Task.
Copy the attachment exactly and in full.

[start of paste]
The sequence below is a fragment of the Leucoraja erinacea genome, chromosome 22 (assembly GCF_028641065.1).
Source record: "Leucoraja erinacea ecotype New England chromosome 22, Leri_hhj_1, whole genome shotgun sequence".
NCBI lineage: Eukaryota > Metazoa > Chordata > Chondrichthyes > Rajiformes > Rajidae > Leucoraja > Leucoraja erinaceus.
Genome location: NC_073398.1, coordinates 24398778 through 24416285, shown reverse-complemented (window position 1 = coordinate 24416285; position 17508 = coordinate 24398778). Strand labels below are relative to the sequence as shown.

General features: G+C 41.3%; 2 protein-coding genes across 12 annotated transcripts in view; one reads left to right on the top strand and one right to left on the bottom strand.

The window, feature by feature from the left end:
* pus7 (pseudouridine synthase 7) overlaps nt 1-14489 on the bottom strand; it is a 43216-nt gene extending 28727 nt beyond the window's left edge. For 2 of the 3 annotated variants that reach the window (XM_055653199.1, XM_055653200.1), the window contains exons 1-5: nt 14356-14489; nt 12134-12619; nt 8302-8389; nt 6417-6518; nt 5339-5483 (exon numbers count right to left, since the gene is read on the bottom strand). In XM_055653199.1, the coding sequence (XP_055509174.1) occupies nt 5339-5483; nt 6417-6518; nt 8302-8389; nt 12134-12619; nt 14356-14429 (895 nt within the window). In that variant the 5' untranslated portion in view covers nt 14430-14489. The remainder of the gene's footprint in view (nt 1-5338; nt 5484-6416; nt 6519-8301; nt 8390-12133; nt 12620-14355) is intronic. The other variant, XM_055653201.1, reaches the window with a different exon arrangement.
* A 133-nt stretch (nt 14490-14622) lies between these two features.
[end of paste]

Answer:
The sequence below is a fragment of the Leucoraja erinacea genome, chromosome 22 (assembly GCF_028641065.1).
Source record: "Leucoraja erinacea ecotype New England chromosome 22, Leri_hhj_1, whole genome shotgun sequence".
NCBI lineage: Eukaryota > Metazoa > Chordata > Chondrichthyes > Rajiformes > Rajidae > Leucoraja > Leucoraja erinaceus.
Genome location: NC_073398.1, coordinates 24398778 through 24416285, shown reverse-complemented (window position 1 = coordinate 24416285; position 17508 = coordinate 24398778). Strand labels below are relative to the sequence as shown.

General features: G+C 41.3%; 2 protein-coding genes across 12 annotated transcripts in view; one reads left to right on the top strand and one right to left on the bottom strand.

The window, feature by feature from the left end:
* pus7 (pseudouridine synthase 7) overlaps nt 1-14489 on the bottom strand; it is a 43216-nt gene extending 28727 nt beyond the window's left edge. For 2 of the 3 annotated variants that reach the window (XM_055653199.1, XM_055653200.1), the window contains exons 1-5: nt 14356-14489; nt 12134-12619; nt 8302-8389; nt 6417-6518; nt 5339-5483 (exon numbers count right to left, since the gene is read on the bottom strand). In XM_055653199.1, the coding sequence (XP_055509174.1) occupies nt 5339-5483; nt 6417-6518; nt 8302-8389; nt 12134-12619; nt 14356-14429 (895 nt within the window). In that variant the 5' untranslated portion in view covers nt 14430-14489. The remainder of the gene's footprint in view (nt 1-5338; nt 5484-6416; nt 6519-8301; nt 8390-12133; nt 12620-14355) is intronic. The other variant, XM_055653201.1, reaches the window with a different exon arrangement.
* A 133-nt stretch (nt 14490-14622) lies between these two features.